- spheres are continuously withdrawn from the oil bath,
and immediately thereafter subjected to specific aging treatments for the purpose of imparting thereto certain desired physical characteristics. It is not essential to the method of the present invention that the alumina be prepared in any particular manner; the methods hereinabove set forth are intended to be illustrative rather than restrictive upon the present invention.
When utilized as a carrier material for catalysts containing one or more catlaytically active metallic components, the refractory inorganic oxide, and particularly alumina, prepared in accordance with the present invention, results in a more active catalyst than has been heretofore obtained. In addition, the catalyst indicates ahigh degree of stability, or the capability of performing its intended function for an extended period of time. This increased activity and stability appears to be due to the resulting increased surface area, and decreased pore diameter, of the inorganic oxide employed as the carrier material. Whatever catalytically active metal components are combined therewith, the result is a more homogenous catalyst, and one in which the active metallic components are more thoroughly integrated throughout the inorganic oxide particles.
The refractory inorganic oxide, prepared in accordance with the embodiments of the present invention, is especially suited for use as the carrier material in the manufacture of catalysts employed in the reforming of hydrocarbons, although, as hereinbefore set forth, the use of a catalyst containing an inorganic oxide prepared through the utilization of carbon monoxide, is not limited to the manufacture of such catalysts. The method of the present invention will produce a catalyst possessing a greater degree of activity and stability, regardless of the industry in which such catalyst is ultimately employed.
Although the method of the present invention is particularly advantageous when utilized in manufacturing catalysts for the purpose of effecting the reforming of hydrocarbons, which catalysts generally contain a platinum component and a combined halogen component, other catalytic composites comprising a wide variety of metallic components may be advantageously affected. Catalytic composites which can be manufactured to possess a high degree of activity and stability, through the utilization of carbon monoxide, comprise active metal components such as iridium, palladium, ruthenium, rhodium, vanadium, chromium, cobalt, copper, molybdenum, nickel, other metals of groups VI and VlIl of the periodic table, mixtures of two or more, etc. The metallic component may exist as the element, or in combination as the halide, oxide, sulfide, sulfate, etc. It is understood that the benefits afforded catalytic composites containing different active metal components are not equivalent, and that the effects of employing the method of the present invention in conjunction with a particular catalytic composite are not necessarily the same effects observed with other catalysts. It is further understood that the method of the present invention is not unduly restricted to the manufacture of refractory inorganic oxides for use as carrier materials in the subsequent manufacture of catalytic composites. The essential feature of the present invention is the utilization of carbon monoxide in the process of manufacturing the refractory inorganic oxide; the ultimate use, for which the inorganic oxide is intended, is not necessarily a limitation upon the present invention.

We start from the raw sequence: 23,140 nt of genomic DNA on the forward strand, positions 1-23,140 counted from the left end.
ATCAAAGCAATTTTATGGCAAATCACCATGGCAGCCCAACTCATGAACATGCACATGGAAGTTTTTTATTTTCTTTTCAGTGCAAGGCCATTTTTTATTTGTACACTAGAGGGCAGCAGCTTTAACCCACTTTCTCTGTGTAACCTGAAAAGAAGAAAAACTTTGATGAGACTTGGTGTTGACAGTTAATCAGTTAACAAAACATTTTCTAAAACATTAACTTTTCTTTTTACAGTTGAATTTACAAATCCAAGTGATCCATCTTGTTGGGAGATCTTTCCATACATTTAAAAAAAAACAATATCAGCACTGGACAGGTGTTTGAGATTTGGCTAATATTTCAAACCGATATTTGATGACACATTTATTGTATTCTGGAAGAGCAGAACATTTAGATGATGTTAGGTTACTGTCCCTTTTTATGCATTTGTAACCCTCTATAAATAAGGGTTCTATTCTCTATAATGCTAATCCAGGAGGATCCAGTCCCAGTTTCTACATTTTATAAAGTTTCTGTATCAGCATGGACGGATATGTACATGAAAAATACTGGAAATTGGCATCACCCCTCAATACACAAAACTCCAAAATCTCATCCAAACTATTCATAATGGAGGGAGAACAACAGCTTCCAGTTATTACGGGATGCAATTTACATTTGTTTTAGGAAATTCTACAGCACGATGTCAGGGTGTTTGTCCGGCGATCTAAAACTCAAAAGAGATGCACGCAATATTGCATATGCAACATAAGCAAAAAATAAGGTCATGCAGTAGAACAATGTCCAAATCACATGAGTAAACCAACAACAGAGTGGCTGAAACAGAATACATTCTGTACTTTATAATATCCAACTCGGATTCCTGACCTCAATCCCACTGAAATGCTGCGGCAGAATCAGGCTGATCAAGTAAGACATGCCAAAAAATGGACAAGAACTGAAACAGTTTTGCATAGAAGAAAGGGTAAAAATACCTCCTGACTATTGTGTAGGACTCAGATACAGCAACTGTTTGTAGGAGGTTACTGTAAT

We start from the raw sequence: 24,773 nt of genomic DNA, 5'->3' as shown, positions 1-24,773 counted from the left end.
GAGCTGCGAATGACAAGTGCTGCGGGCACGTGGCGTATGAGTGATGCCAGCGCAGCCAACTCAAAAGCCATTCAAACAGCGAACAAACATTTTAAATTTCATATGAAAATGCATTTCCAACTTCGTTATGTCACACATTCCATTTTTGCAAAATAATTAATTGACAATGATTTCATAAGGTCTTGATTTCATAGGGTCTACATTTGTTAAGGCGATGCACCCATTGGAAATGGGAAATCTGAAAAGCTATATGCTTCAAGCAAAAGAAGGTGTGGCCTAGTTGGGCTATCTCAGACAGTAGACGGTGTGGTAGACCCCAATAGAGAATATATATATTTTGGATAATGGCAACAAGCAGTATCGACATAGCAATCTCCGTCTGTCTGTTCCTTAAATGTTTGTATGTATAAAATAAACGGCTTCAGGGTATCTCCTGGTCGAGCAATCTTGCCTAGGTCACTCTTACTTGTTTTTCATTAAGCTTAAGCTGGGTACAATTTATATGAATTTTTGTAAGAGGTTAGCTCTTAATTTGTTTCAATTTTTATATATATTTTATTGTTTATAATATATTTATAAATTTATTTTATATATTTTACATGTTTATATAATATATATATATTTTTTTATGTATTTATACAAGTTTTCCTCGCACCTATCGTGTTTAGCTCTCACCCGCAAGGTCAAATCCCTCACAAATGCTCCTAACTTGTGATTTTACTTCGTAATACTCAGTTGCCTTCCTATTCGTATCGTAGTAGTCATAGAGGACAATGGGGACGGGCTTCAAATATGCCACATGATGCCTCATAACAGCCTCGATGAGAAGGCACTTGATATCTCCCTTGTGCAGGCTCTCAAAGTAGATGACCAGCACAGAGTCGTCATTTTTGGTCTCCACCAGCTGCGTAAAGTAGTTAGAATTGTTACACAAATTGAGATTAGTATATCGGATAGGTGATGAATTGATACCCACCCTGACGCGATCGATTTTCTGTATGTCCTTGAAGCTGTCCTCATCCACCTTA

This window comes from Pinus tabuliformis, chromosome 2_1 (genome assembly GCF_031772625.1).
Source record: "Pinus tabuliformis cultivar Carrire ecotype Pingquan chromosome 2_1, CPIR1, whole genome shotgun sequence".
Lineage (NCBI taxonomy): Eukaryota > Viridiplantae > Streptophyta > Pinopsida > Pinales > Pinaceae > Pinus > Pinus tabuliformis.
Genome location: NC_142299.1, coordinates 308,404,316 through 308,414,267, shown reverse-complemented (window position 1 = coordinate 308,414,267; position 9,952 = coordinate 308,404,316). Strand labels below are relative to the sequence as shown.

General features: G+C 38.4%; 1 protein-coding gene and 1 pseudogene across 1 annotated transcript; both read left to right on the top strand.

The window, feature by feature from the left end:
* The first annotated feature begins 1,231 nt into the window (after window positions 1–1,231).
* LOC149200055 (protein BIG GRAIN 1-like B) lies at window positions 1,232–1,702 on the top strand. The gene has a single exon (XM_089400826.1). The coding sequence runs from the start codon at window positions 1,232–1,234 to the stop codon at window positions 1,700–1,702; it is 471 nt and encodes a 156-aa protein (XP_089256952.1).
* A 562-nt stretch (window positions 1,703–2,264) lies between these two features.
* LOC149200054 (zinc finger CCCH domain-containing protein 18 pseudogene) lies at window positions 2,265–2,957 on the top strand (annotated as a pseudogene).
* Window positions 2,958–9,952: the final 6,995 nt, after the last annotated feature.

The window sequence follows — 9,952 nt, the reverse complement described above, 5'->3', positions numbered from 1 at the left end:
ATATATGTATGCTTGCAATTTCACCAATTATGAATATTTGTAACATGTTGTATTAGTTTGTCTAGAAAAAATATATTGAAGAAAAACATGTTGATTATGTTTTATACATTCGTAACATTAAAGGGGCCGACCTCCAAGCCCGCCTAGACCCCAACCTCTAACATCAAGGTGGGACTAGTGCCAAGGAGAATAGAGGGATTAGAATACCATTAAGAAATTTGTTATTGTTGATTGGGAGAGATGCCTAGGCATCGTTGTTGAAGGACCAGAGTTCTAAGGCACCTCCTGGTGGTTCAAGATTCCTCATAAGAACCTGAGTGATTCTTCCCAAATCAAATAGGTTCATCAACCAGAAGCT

The exact nature of the pehnornenon, effected through the action 'of carbon monoxide, creating the change in the surface-area characteristics of the inorganic oxide is not known precisely. It has been shown, as hereinafter set forth, that the treatment with carbon monoxide yieldsa refractory inorganic oxide with improved surface-area characteristics, whether the'inorganic oxide is first pre pared by a suitable, well-known method, or the carbon monoxide treatment is made an integral portion of. such method. Preferably the inorganic oxide is contacted, in accordance with the method of the present invention, with carbon monoxide prior .to subjecting the inorganic oxide to high temperature calcination in the presence of air. Most of the methods of manufacture employed at the present, yield.a, refractoryoxide which is substantially saturated with water. Iheoxide is necessarily dried, at
temperatures within the range of about C. to about 200 C. and calcined in the presence of air at higher temperatures. The preferred method of the present invention is to cause the wet refractory material to contact the carbon monoxide, and, following a brief purge with nitrogen to remove traces thereof, to subject the oxide to high-temperature calcination. The length of the carbon monoxide treatment, as Well as the concentration, or total amount, of carbon monoxide passing through the refractory material would be dependent upon the quantity of material to be so treated, the amount of water, both free and combined, contained within the refractory material, the means employed to disperse the carbon monoxide throughout the refractory material, etc. The determination of the quantity of carbon monoxide, which is to be employed, can readily be made by one skilled in the art, when such considerations are taken into account. It appears that there exists a finite stage, during the carbon monoxide treatment,.at which stage the maximum change in surface area characteristics has taken place. Any further treatment with carbon monoxide would be uneconomical, and no advantage in utilizing an excess of carbon monoxide is readily foreseeable. It appears that the carbon monoxide treatment has reached its maximum effectiveness when the refractory material through which it is being dispersed has become substantially free from water.
The following examples are given for the purpose of illustrating the method of the present invention, and to indicate more fully the benefits to be derived through the utilization thereof. It is not intended to limit unduly the scope of the present invention to the particular reagents, processing conditions and/ or concentrations employed within the examples. Insignificant modifications, within the scope and spirit of the appended claims, will become readily apparent to those skilled in the art of manufacturing refracto y inorganic oxide material, and particularly in the art of manufacturing alumina.